This is the shepherd king who would provide the safety and security of the shepherd for his sheep while having the power of a king.

We’ll dwell on this more in a bit. But let’s move to the next section.

In chapters 3-5, God condemns the wicked leaders of Israel

In these chapters, he is specifically calling out the rulers and the prophets.

Look in 3:1 This is what he says to the rulers,

“Hear, you heads of Jacob

and rulers of the house of Israel!

Is it not for you to know justice?—

2 you who hate the good and love the evil,”

The ruler is the one called to judge. The one who is supposed to settle disputes with justice. And these men are the exact opposite of just. They hate the good, and they love the evil.

What God calls good, they call evil. What God calls evil, they call good. Why? Because it benefits them. The bribe benefits the corrupt and harms the helpless. Abortion benefits the doctors who promote it but it ends the life of a helpless child and it leaves women to wonder what might have been for the rest of their life. Racism elevates the egos of one skin color while seeking to oppress a different skin color. An unjust business model sees profits as good, even at the expense of actual slaves producing the goods.

Just like in the book of Micah, injustice is promoted by leaders all around us. And God promises a consequence. Look in verse 4

“Then they will cry to the Lord, but he will not answer them; he will hide his face from them at that time, because they have made their deeds evil.”

Then after addressing the rulers, he addresses the prophets. Look in verse 5.

“Thus says the Lord concerning the prophets

who lead my people astray,

who cry “Peace”

when they have something to eat,

but declare war against him

who puts nothing into their mouths.

6 Therefore it shall be night to you, without vision,

and darkness to you, without divination.

The sun shall go down on the prophets,

and the day shall be black over them;

7 the seers shall be disgraced,

and the diviners put to shame;

they shall all cover their lips,

for there is no answer from God.”

In both cases, what Is the punishment? God removes his presence from them. When the king cries to the Lord, the Lord won’t listen. When the prophets seeks to prophesy, no message will come.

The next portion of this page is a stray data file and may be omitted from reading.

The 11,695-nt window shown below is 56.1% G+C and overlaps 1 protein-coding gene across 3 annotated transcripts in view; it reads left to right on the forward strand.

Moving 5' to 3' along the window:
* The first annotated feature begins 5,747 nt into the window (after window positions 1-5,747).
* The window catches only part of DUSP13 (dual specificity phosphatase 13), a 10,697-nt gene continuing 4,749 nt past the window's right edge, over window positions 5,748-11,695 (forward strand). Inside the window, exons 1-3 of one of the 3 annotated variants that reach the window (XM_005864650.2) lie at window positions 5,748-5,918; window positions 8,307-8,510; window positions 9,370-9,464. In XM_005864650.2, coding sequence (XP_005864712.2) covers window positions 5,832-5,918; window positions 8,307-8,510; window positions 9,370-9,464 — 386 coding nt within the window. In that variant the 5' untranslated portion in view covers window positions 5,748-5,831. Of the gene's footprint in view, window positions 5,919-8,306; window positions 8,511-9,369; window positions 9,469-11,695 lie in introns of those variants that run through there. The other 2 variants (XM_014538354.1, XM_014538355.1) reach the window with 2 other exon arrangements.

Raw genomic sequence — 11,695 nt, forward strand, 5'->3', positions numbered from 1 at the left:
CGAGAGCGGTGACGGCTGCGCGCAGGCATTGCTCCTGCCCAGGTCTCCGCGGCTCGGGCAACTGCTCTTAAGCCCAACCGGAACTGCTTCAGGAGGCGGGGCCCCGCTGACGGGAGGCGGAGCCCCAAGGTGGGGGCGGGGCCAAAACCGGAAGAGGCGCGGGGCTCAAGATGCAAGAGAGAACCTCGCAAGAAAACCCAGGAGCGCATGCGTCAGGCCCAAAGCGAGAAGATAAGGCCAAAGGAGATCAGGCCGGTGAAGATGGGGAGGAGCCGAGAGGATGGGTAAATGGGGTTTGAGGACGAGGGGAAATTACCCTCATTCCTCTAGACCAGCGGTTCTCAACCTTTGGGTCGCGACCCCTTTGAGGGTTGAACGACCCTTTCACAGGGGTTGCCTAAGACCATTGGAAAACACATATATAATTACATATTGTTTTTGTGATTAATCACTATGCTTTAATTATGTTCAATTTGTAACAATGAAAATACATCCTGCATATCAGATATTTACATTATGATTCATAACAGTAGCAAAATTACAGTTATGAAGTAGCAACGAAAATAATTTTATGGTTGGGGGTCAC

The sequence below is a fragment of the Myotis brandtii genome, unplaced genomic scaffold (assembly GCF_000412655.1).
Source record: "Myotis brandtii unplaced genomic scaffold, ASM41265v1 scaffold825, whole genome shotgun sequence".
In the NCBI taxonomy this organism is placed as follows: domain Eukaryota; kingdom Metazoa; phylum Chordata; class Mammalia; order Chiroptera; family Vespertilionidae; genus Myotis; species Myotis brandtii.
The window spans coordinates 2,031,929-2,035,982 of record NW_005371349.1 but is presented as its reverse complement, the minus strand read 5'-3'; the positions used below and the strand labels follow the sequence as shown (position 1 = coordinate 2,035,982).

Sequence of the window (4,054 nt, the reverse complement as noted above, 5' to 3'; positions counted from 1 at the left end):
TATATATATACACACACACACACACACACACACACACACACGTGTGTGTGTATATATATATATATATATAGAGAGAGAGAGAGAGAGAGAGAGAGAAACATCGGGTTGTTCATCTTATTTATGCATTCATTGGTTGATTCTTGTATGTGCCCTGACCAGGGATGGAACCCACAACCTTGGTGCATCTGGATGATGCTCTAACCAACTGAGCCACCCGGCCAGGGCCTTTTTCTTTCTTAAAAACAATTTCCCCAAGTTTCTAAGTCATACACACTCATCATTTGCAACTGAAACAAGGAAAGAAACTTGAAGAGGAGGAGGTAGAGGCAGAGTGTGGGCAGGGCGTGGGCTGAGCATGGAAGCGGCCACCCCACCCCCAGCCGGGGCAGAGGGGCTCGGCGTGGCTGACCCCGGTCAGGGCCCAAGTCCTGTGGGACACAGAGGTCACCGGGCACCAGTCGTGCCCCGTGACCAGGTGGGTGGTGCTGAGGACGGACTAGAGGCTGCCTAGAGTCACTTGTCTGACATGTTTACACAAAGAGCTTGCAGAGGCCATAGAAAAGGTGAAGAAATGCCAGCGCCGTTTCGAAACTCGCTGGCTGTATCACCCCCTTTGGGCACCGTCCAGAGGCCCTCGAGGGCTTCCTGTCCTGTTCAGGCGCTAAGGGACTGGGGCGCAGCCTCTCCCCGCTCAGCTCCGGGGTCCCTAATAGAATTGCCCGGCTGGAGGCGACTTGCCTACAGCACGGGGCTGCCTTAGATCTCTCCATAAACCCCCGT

Years ago, Courtney needed to run on an errand and Lana and Hope were taking a nap. I was working in my office with the door closed, and about 30 minutes after Courtney left, I heard tiny footsteps pattering through the house and terrified screams saying, “Mommy!” I opened my office door and rushed upstairs to find Hope wide eyed and weeping because she thought her Mommy was gone.

Obviously, Courtney came back. But Hope’s scream was unsettling. She really thought that Courtney was gone without a trace because when she called her mommy’s name, mommy didn’t answer.

This is the punishment against these men. Consider how needy we are for God. The terror in Hope’s eyes would be totally appropriate for them. Where there had been a sovereign and personal God, there was now silence.

Do you realize the gift that God has given you in hearing you? When you cry to him, he answers. Because we are adopted as sons through Christ, the God who has power over every circumstance turns his face to you and says, “I’m here. I hear your crying.”

It’s a gift we too often take for granted.

But the removal of God’s presence from these men wasn’t the only consequence of their faithlessness.

Look in 3:12.

“Therefore because of you

Zion shall be plowed as a field;

Jerusalem shall become a heap of ruins,

and the mountain of the house a wooded height.”

When God looks at the state of Israel, he holds the leaders to account. Because of you, all of this will be destroyed.

This dynamic isn’t strange to scripture. God holds special accountability for those who are in leadership.

But there is a special note here that is worth making. 3:12 is the specific verse that summarizes how king Hezekiah was driven to repentance. That’s what was referenced in our middle reading. Micah’s preaching had effect. King Hezekiah actually responded to it with repentance, and he tore down the high places and lived in accord with God’s law.

But you know what? Micah was ministering during the reigns of Jotham, Ahaz, and Hezekiah. That’s what it says in 1:1. All of these were kings of Judah and they reigned one after the other. Do you know how long the reigns of Jotham and Ahaz were? Roughly 31 years between the two of them. That’s 31 years where Micah was preaching this message without response from the ruler of Judah. But when the ruler finally responded, it caused the entire nation to be spared. You can read about that later in 2 Kings 17-20.

31 years. Just because there isn’t an immediate wave of repentance when you preach doesn’t mean that it won’t happen. The Lord works salvation on his timeline. It may be that we all live in Utah our entire life without visible traction for the kingdom of God here, but when those come whom God has prepared, it may be like a dam that has broken without enough capacity in the river channel to control it.

God used a proclamation of judgment to bring Hezekiah to repentance.